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Open Access Publications from the University of California

Traditional Neighborhood Shopping Districts: Patterns of Use and Modes of Access

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This dissertation examines patterns of usage and modes of access to traditional shopping districts. Environmentalists and designers have advocated a return to “traditional neighborhood development,” with higher densities, mixed uses, pedestrian amenities and transit service, to reduce auto dependence for shopping and other trips. Critics have countered that proximity only partly explains shopping destination and mode choice, but draw their evidence mostly from auto-dominated shopping centers, not traditional ones. Whether shopping districts predominantly serve local residents and support trip reduction has remained to be examined.

This dissertation examines customer characteristics, patterns of use, and modes of access in six traditional shopping areas in the Oakland-Berkeley, California, area. The six districts are surrounded by middle class, moderately dense residential neighborhoods with transit service and pedestrian access consonant with neo-traditional design. They vary in scale and mix of uses across the range proposed by neo-traditional designers.

Surveys, counts, and observations reveal that all six shopping areas draw a mix of residents and non-residents. The non-residents’ share increases with the scale of the shopping area and the share of comparison shopping. Distance is the most important factor in the mode choice to these shopping areas; most non-residents drive, whereas only half the residents do. Younger customers and those with few or no autos walk more than average. Those shopping for groceries or making multiple stops for specialty food typically drive. Non-resident shoppers are more likely to purchase comparison goods than residents. Both groups are attracted by specialty foods.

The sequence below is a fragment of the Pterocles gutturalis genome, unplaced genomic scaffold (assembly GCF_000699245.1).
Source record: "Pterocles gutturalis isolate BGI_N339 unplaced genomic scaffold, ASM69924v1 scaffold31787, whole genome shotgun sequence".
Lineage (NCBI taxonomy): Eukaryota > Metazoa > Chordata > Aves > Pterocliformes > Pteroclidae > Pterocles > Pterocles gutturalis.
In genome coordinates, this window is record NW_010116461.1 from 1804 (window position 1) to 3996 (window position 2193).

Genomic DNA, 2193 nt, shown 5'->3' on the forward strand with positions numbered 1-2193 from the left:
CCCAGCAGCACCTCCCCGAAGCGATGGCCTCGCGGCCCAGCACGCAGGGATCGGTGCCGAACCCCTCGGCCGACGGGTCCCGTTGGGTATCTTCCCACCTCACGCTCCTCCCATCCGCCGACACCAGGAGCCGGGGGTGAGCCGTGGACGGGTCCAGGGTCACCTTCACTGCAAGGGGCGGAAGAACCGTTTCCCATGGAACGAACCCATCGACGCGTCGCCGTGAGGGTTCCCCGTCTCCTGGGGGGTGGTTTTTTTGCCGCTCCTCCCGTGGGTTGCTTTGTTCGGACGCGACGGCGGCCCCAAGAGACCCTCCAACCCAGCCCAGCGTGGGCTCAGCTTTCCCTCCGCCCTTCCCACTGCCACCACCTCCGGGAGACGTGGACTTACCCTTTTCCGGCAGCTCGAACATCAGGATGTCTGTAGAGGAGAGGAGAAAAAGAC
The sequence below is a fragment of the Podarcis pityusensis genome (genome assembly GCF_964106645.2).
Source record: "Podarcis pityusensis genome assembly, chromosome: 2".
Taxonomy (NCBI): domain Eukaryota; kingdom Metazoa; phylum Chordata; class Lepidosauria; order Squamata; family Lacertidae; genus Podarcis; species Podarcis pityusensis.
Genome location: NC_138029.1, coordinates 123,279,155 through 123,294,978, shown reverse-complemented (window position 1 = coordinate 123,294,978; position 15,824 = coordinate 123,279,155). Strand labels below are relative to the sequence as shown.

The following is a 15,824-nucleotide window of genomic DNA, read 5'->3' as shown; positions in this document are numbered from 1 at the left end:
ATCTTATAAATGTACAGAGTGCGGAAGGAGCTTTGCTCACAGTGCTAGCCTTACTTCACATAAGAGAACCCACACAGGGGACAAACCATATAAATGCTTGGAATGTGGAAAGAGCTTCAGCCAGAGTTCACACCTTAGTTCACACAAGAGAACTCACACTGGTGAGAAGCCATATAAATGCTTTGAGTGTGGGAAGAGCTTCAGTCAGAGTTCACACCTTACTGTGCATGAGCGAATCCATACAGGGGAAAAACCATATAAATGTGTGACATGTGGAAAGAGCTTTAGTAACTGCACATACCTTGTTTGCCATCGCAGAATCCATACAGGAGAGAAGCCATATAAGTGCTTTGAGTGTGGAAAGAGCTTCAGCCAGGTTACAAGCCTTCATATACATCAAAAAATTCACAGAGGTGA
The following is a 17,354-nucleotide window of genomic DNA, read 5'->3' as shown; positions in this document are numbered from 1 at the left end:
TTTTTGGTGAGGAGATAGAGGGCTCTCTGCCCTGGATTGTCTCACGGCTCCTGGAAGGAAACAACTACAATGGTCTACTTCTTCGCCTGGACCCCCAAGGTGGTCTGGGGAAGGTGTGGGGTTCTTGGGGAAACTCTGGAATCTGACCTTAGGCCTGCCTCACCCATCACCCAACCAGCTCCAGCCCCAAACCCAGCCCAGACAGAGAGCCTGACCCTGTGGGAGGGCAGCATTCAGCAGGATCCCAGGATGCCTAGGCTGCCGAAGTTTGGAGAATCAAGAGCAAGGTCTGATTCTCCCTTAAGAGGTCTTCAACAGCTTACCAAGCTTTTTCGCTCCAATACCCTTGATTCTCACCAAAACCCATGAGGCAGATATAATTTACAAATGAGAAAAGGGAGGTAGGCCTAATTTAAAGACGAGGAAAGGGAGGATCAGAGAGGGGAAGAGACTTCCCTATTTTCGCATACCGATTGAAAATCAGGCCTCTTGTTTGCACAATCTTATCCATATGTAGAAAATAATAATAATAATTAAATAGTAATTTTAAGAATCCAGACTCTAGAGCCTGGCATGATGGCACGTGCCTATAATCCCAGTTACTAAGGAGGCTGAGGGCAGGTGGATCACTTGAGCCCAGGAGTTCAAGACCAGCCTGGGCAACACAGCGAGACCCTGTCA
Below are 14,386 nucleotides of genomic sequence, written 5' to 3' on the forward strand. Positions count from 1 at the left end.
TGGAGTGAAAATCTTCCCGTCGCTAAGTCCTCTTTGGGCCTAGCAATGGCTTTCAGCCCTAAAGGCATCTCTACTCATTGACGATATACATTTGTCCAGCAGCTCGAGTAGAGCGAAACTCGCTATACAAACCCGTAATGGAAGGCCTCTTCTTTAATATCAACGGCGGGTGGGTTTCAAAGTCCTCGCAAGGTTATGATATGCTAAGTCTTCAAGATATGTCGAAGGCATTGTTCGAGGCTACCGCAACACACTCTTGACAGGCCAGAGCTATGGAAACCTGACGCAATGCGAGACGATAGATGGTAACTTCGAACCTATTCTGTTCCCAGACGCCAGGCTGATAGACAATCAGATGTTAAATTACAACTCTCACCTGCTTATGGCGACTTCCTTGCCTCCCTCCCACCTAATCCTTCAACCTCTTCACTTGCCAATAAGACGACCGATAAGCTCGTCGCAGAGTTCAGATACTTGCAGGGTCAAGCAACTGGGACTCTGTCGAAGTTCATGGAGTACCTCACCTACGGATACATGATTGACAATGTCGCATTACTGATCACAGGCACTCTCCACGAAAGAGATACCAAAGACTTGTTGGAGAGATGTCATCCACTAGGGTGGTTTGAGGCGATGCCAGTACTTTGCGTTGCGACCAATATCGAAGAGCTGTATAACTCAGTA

Trip generation rates in the six shopping areas are higher than conventional methods predict, but auto shares are much lower. The result is parking demand close to conventional estimates.

The dissertation reveals conflicts among the needs of residents, the needs of shopping districts, and traffic mitigation objectives. Many uses that serve residents and add interest and vitality to traditional shopping areas also attract a high share of non-residents, mostly by car. Trip generation can be very high, even though the auto share is relatively low. If other neo-traditional shopping districts follow suit, their benefits will stem more convenience than from trip reduction per se.

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